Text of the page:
• How can the image classification error be visually represented?

Tools and Methodology
I began in ArcGIS Pro to help visually represent the false negative and false positive regions of the disease patches through the segmentation process of classification. To start I turned on both layers where you can see the overlap between the two classification methods in Image 1.

I then went to the symbology of the segmented image and changed the color to white. I placed this layer on top, so it covered all the raster cells of the manually classified patches leaving only the false negatives, seen in Image 2. Next, I went back into the symbology, but for the manually classified image and changed the color scheme to white. I moved this layer to the top and changed the segmented image color scheme back to unique values. I was left with Image 3 showing the false positives. This was an easy way to visualize these disease patches and how well the classification method was working.

Next, I exported a Tiff file of both the manually classified patches and the segmented patches. To ensure each cell between the two layers lined up in R I had to make sure the extent was the same for both layers when I exported. To do this I right clicked on the layer and went down to data and selected export raster. A pane appears in right side of ArcGIS Pro where I hit the drop-down arrow for clipping geometry and selected current display. I did this with both layers and had one Tiff file for computer classified image through segmentation and one for the manually classified disease patches.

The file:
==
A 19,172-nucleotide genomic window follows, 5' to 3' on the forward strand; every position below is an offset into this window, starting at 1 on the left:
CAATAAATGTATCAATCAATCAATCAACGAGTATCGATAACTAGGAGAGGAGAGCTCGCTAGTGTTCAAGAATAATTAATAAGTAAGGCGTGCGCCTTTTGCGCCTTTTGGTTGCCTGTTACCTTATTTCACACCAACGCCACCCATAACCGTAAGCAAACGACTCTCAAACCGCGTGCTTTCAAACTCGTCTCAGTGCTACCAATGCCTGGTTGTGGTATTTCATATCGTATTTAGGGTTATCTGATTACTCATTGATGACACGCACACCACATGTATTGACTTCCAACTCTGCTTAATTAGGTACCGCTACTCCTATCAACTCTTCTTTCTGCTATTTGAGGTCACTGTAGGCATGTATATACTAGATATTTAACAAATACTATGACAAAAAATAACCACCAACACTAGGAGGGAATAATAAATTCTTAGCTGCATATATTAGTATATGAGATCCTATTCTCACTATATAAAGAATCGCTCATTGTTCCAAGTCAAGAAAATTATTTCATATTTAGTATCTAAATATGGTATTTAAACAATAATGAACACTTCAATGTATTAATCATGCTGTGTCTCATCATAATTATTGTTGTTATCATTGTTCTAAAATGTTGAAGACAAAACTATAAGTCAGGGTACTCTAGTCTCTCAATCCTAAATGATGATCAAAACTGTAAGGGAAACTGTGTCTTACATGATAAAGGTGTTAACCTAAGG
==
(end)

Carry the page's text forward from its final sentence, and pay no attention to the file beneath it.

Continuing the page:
Using the raster, rgdal and sp packages I was able to upload my two Tiff files in raster format to R. I gave the two files each a name and used the plot function to view the two images. I noticed they both had values associated with each patch which were on a gradient scale. To correct for this, I converted my two raster layers in R to tables. This provided a coordinate for each cell and the value associated with it. In the image segmentation raster table I had 0 to 2 and the manually classified image I had 1 to 6. For all the white space I was given ‘N/A’, which was another issue. I used the xlsx package to export my data tables to excel files. I opened the two files in excel and used the sort smallest to largest function. From here I was able to use the replace function and change all the ‘N/A’ values to 0’s and all the values associated with pixels to 1’s. The values were arbitrary associated with the pixels and I needed the raster in 1’s and 0’s format. After doing this with both excel sheets I copy and pasted the two side by side and deleted all the associated coordinates. These were also unnecessary because each pixel from the same coordinate between the layers were in the same row. I saved this excel file and uploaded it into R. I downloaded the caret package and performed a confusion matrix which can be seen below in Table 1.

Results